All agreed.  My plan right now is frequent testing with cardstock mockups, careful measurement where material thickness comes into play and a bit of luck.  Ponoko has a limited selection of acrylic in the thicknesses I want, but I figure that if I end up making minor mistakes (the kind not caught by cardboard mockups) I still have the dremel to try and fix them, rather than wasting the whole pattern.  We'll see what happens.  I have two more Dell keyboards at the moment, though they are not the same model.  At a guess, one will be similar to Mk1 and the other similar to Mk2 in terms of PCB size and layout, but I won't know until I strip them. 

Quote
Ruggedness:  the LE1700 is a rugged-tablet-pc -- so I am thinking maybe there is already spots/holes to put some sort of "bracket" that would be sturdy. I mean some sort of metallic bracket that would go into "holes on both sides of the laptop" (if there's such a thing).  I see they sell some accesories like a keyboard that also doubles as some sort of "docking station".  Anyway, just a thought.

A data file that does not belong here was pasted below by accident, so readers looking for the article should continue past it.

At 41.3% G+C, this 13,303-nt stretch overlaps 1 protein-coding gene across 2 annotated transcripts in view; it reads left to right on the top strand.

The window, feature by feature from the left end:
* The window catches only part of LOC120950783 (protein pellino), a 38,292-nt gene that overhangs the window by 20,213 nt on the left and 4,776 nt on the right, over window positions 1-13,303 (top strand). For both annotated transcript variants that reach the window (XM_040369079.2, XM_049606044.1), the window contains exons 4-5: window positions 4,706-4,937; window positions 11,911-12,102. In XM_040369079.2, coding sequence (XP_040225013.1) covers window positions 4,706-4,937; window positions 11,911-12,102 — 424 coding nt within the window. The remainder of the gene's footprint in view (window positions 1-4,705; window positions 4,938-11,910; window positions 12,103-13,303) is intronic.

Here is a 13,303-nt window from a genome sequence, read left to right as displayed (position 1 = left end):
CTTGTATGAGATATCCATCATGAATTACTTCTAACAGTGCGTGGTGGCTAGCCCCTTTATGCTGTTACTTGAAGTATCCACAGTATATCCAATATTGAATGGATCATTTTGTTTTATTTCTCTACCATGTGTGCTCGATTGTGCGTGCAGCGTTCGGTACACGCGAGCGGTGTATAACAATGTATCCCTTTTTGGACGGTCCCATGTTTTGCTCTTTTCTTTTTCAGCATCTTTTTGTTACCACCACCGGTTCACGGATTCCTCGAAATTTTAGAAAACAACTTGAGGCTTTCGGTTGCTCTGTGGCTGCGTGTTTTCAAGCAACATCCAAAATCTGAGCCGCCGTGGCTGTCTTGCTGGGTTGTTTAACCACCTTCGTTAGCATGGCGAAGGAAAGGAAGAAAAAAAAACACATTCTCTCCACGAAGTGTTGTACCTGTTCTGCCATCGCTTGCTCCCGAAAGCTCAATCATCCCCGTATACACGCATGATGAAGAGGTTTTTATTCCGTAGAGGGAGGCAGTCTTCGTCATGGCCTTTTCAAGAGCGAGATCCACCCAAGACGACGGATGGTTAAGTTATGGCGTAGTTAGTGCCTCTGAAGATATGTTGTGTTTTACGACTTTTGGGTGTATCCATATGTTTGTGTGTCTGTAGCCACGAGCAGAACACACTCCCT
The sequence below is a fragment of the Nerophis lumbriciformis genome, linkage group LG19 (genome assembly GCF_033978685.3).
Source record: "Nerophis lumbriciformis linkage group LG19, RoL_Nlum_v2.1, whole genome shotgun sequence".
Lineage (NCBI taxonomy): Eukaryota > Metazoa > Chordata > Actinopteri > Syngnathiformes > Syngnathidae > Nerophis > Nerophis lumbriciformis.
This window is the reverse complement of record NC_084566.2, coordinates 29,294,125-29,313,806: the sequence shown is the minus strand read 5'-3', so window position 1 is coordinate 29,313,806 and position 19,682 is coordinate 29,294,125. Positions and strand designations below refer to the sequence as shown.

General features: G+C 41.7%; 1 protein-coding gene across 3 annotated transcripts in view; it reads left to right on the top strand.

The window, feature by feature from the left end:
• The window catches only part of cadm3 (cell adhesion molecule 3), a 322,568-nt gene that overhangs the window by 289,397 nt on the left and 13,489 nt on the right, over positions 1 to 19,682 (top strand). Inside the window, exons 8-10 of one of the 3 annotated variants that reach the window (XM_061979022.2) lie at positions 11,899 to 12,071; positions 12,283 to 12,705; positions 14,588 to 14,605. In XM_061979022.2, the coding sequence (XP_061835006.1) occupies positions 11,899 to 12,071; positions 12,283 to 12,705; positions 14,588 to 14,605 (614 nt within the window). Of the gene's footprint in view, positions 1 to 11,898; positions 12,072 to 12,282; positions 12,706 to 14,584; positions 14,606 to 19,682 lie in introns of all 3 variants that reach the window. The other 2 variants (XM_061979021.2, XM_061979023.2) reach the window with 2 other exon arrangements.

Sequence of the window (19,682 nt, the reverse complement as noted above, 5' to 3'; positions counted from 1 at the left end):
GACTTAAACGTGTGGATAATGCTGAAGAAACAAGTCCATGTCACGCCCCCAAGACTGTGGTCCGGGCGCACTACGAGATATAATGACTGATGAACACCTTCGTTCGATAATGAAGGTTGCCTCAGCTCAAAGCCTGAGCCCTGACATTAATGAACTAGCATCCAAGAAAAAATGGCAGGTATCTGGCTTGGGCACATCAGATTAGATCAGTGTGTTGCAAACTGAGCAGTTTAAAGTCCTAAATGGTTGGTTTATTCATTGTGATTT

There is a docking station and a clip-on keyboard, both of which use metal kingposts that fit into metal lined holes in the frame.  The problem is that they attach to the bottom of the tablet (in landscape mode) or the right side (in portrait mode), neither of which is convenient for a right-handed pen user.  There are even programmable buttons and a d-pad on the LE1700 (it is, by far, the best artist slate on the market today, despite being 4 years old) but they end up on the top or right.